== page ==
YouTuber Installs Windows XP on Touchscreen MacBook – See the Predictable Results

In context: Windows XP is one of the most popular versions of Windows despite its quirks. Released in 2001, it was the definitive OS for an entire generation of kids for whom the “Bliss” wallpaper and the iconic startup chime were a part of everyday life for almost a decade.

Windows XP has been discontinued for so long that the four Windows iterations following it have also reached the end of support. Still, many DIY tech enthusiasts try to turn back the clock and recreate its magic by installing it on modern hardware, if only for nostalgia.

YouTuber Michael MJD took a slightly different route and installed Windows XP Tablet PC Edition 2005 on a MacBook from 2011, modified by Lingraphica with a plug-in touchscreen for accessibility. The whole process went about as well as you’d expect. Apparently, cramming a decades-old Microsoft OS into an old Apple laptop proved difficult due to multiple hardware compatibility and driver issues. However, despite the teething troubles, he eventually got the OS running and even played Half-Life at a decent framerate.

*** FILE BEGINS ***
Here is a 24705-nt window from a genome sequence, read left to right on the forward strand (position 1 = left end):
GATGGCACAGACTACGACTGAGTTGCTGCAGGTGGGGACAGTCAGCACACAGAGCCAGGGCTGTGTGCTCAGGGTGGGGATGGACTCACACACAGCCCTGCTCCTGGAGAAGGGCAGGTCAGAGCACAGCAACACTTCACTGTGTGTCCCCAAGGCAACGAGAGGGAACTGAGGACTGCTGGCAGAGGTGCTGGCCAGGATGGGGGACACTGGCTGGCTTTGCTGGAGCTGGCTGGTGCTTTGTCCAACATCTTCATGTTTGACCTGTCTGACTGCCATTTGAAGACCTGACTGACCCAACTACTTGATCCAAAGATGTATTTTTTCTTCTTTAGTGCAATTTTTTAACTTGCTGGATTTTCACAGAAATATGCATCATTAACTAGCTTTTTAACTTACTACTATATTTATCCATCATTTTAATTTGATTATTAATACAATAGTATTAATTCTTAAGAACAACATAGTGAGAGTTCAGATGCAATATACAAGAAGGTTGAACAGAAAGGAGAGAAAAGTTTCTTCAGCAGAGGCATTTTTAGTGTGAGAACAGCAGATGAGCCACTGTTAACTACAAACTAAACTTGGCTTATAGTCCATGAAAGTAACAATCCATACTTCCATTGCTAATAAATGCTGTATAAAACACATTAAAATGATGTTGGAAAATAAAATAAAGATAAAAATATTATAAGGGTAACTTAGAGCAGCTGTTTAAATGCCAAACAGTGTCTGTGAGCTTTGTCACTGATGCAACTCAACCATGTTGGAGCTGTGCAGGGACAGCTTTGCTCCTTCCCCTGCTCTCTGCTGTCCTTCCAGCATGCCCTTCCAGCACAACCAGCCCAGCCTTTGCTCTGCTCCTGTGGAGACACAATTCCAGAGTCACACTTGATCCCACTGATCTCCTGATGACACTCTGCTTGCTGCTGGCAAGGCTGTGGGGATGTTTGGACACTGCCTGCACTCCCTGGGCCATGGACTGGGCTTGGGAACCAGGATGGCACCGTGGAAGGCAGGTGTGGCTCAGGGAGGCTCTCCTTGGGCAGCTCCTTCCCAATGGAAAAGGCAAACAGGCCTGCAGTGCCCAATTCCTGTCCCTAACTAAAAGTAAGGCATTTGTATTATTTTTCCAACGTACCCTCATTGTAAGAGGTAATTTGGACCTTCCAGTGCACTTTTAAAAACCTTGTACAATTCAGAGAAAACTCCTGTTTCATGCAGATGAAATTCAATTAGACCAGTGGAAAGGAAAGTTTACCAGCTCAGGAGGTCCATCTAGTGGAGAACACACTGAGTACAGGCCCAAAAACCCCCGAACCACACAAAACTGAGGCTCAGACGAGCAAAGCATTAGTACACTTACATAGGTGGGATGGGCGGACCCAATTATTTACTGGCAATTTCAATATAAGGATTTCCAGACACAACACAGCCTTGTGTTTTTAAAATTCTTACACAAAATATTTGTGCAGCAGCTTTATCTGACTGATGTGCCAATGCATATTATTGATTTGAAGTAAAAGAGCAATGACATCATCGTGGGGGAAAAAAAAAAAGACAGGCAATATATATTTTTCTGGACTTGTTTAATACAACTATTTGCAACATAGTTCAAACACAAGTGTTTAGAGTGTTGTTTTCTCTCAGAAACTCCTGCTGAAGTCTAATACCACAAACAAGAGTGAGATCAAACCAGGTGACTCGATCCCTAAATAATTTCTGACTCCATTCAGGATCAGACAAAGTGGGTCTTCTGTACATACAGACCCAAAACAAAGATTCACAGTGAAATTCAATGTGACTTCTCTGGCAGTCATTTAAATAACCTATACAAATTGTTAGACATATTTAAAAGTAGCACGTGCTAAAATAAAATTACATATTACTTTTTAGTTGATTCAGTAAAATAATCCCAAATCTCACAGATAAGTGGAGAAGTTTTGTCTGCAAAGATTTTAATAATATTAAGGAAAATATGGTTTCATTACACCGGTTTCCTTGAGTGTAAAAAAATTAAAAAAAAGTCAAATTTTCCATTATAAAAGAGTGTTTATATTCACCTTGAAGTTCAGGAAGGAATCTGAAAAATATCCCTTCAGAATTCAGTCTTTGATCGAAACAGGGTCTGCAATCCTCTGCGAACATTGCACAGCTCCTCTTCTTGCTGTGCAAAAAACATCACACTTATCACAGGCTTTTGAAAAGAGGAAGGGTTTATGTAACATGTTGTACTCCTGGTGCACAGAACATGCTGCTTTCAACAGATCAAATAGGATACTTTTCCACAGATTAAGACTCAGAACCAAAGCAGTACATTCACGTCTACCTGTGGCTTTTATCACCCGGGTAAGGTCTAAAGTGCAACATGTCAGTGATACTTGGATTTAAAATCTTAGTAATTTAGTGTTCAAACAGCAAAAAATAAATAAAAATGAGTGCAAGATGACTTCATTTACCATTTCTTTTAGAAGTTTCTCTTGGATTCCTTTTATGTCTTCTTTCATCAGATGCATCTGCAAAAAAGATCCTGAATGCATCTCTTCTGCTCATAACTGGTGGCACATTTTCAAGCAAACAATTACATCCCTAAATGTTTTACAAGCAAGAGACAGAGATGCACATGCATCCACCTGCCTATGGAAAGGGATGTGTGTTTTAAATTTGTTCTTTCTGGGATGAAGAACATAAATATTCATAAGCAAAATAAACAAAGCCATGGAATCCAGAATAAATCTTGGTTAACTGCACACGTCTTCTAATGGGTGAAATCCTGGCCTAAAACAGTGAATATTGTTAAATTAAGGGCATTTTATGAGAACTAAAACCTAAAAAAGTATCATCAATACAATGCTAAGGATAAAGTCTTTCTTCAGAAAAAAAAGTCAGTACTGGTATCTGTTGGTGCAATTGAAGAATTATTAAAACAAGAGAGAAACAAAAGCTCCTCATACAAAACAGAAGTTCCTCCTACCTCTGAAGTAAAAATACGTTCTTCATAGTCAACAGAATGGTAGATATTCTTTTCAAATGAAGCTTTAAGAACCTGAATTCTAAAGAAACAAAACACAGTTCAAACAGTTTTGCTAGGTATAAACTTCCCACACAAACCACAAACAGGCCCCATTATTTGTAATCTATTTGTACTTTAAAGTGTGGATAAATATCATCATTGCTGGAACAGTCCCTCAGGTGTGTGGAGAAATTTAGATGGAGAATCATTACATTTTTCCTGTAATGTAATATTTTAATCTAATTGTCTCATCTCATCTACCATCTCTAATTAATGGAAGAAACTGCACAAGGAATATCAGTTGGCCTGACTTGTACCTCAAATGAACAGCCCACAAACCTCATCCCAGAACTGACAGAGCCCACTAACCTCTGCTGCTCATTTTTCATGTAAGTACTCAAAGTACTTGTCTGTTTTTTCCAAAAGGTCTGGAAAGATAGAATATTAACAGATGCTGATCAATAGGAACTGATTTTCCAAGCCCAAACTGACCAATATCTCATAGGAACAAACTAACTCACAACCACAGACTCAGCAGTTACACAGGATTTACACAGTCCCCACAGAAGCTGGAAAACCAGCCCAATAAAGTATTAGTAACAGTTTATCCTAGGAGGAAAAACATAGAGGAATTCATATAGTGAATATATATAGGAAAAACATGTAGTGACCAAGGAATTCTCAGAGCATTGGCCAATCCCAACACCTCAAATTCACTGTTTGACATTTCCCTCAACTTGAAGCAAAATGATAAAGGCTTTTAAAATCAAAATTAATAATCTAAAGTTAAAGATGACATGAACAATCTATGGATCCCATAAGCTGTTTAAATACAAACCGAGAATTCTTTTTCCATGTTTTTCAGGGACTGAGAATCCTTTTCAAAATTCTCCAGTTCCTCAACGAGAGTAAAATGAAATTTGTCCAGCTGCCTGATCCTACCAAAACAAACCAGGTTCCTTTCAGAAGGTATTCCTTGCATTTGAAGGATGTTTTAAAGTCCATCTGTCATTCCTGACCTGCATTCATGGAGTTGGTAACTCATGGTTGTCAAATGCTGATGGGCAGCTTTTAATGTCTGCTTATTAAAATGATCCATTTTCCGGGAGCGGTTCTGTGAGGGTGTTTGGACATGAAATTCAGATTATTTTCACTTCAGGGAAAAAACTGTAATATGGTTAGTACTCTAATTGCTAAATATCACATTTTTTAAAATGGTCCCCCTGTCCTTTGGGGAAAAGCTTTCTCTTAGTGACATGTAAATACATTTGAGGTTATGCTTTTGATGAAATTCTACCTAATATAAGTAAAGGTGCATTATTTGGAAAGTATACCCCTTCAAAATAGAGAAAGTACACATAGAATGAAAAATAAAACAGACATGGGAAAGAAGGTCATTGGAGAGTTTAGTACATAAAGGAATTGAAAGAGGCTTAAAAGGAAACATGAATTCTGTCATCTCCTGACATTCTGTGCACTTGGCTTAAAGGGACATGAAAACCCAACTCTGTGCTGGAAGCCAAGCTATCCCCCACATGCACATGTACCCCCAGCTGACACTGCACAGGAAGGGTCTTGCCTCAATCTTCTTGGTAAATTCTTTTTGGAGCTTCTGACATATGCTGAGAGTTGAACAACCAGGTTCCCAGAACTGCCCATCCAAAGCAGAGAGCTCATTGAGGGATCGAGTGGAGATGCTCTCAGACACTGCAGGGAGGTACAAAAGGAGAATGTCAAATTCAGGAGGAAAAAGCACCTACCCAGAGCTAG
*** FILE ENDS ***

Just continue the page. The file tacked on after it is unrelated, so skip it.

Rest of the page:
Michael installed XP via Apple’s Boot Camp software. Since he wanted to utilize the MacBook’s touchscreen, he had to use a custom ISO that supported the tablet features of the OS. The official version sourced from the Internet Archives defaulted to the regular PC version of Windows XP every time it detected incompatible tablet hardware.

Even with the custom ISO, Michael still didn’t have the correct drivers, causing the installer to crash continually. Michael installed a Hampshire Touch Windows driver from Internet Archive to fix the compatibility issues with the MacBook’s touchscreen. The driver worked, and the installation wizard recognized the uncalibrated touchscreen.

The graphics driver initially had issues, as well. However, the correct version from Nvidia wasn’t too hard to find, and he soon had everything up and running. Once Michael had all the drivers installed, the MacBook functioned as expected. The media buttons, audio, graphics, and everything else worked, allowing Michael to show off the Windows XP’s tablet features. He also got Half-Life running on the device with a very playable framerate but had some issues when tinkering with resolutions.

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